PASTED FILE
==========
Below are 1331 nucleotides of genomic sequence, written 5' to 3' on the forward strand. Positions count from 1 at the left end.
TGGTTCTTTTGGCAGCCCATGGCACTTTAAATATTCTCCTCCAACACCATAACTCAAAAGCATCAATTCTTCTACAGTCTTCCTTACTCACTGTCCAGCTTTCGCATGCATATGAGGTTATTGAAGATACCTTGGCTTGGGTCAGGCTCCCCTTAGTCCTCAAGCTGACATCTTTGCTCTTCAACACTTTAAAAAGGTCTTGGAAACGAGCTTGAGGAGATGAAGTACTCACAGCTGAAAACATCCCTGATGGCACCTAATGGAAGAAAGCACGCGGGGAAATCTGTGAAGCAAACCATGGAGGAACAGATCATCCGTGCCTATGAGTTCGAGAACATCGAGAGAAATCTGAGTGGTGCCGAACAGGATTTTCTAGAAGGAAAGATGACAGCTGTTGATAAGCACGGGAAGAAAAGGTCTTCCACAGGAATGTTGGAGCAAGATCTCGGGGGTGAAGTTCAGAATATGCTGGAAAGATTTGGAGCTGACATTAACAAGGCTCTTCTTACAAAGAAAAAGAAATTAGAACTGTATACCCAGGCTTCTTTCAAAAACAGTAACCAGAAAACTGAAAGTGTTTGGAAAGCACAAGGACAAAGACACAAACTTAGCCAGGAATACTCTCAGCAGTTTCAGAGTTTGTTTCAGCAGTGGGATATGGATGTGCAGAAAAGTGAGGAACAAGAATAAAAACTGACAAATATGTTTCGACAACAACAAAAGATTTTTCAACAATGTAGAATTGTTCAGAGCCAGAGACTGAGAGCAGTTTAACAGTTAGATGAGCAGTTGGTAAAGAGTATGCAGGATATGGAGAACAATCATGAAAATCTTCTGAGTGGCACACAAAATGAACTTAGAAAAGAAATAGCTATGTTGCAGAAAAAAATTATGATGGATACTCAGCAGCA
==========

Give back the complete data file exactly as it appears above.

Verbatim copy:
Below are 1331 nucleotides of genomic sequence, written 5' to 3' on the forward strand. Positions count from 1 at the left end.
TGGTTCTTTTGGCAGCCCATGGCACTTTAAATATTCTCCTCCAACACCATAACTCAAAAGCATCAATTCTTCTACAGTCTTCCTTACTCACTGTCCAGCTTTCGCATGCATATGAGGTTATTGAAGATACCTTGGCTTGGGTCAGGCTCCCCTTAGTCCTCAAGCTGACATCTTTGCTCTTCAACACTTTAAAAAGGTCTTGGAAACGAGCTTGAGGAGATGAAGTACTCACAGCTGAAAACATCCCTGATGGCACCTAATGGAAGAAAGCACGCGGGGAAATCTGTGAAGCAAACCATGGAGGAACAGATCATCCGTGCCTATGAGTTCGAGAACATCGAGAGAAATCTGAGTGGTGCCGAACAGGATTTTCTAGAAGGAAAGATGACAGCTGTTGATAAGCACGGGAAGAAAAGGTCTTCCACAGGAATGTTGGAGCAAGATCTCGGGGGTGAAGTTCAGAATATGCTGGAAAGATTTGGAGCTGACATTAACAAGGCTCTTCTTACAAAGAAAAAGAAATTAGAACTGTATACCCAGGCTTCTTTCAAAAACAGTAACCAGAAAACTGAAAGTGTTTGGAAAGCACAAGGACAAAGACACAAACTTAGCCAGGAATACTCTCAGCAGTTTCAGAGTTTGTTTCAGCAGTGGGATATGGATGTGCAGAAAAGTGAGGAACAAGAATAAAAACTGACAAATATGTTTCGACAACAACAAAAGATTTTTCAACAATGTAGAATTGTTCAGAGCCAGAGACTGAGAGCAGTTTAACAGTTAGATGAGCAGTTGGTAAAGAGTATGCAGGATATGGAGAACAATCATGAAAATCTTCTGAGTGGCACACAAAATGAACTTAGAAAAGAAATAGCTATGTTGCAGAAAAAAATTATGATGGATACTCAGCAGCA